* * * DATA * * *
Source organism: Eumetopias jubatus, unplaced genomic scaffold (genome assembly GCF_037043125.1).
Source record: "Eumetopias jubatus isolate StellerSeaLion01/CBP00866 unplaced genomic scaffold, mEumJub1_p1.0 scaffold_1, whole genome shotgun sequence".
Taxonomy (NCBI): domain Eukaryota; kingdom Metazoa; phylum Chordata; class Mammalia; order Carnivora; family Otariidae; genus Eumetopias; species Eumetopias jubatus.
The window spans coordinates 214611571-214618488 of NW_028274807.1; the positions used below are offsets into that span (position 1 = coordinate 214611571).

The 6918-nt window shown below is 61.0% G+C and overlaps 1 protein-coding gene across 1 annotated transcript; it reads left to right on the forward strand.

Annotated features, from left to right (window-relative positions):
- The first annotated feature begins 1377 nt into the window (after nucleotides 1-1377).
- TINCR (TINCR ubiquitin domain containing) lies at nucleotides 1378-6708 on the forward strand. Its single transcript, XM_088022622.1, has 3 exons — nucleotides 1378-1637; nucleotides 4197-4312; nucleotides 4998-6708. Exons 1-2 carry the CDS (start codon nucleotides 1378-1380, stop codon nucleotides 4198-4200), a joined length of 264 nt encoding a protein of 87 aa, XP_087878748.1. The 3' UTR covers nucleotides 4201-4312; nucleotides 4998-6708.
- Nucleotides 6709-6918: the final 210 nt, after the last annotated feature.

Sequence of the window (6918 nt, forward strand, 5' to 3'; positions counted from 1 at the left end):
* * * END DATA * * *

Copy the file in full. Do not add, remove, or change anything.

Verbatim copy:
Source organism: Eumetopias jubatus, unplaced genomic scaffold (genome assembly GCF_037043125.1).
Source record: "Eumetopias jubatus isolate StellerSeaLion01/CBP00866 unplaced genomic scaffold, mEumJub1_p1.0 scaffold_1, whole genome shotgun sequence".
Taxonomy (NCBI): domain Eukaryota; kingdom Metazoa; phylum Chordata; class Mammalia; order Carnivora; family Otariidae; genus Eumetopias; species Eumetopias jubatus.
The window spans coordinates 214611571-214618488 of NW_028274807.1; the positions used below are offsets into that span (position 1 = coordinate 214611571).

The 6918-nt window shown below is 61.0% G+C and overlaps 1 protein-coding gene across 1 annotated transcript; it reads left to right on the forward strand.

Annotated features, from left to right (window-relative positions):
- The first annotated feature begins 1377 nt into the window (after nucleotides 1-1377).
- TINCR (TINCR ubiquitin domain containing) lies at nucleotides 1378-6708 on the forward strand. Its single transcript, XM_088022622.1, has 3 exons — nucleotides 1378-1637; nucleotides 4197-4312; nucleotides 4998-6708. Exons 1-2 carry the CDS (start codon nucleotides 1378-1380, stop codon nucleotides 4198-4200), a joined length of 264 nt encoding a protein of 87 aa, XP_087878748.1. The 3' UTR covers nucleotides 4201-4312; nucleotides 4998-6708.
- Nucleotides 6709-6918: the final 210 nt, after the last annotated feature.

Sequence of the window (6918 nt, forward strand, 5' to 3'; positions counted from 1 at the left end):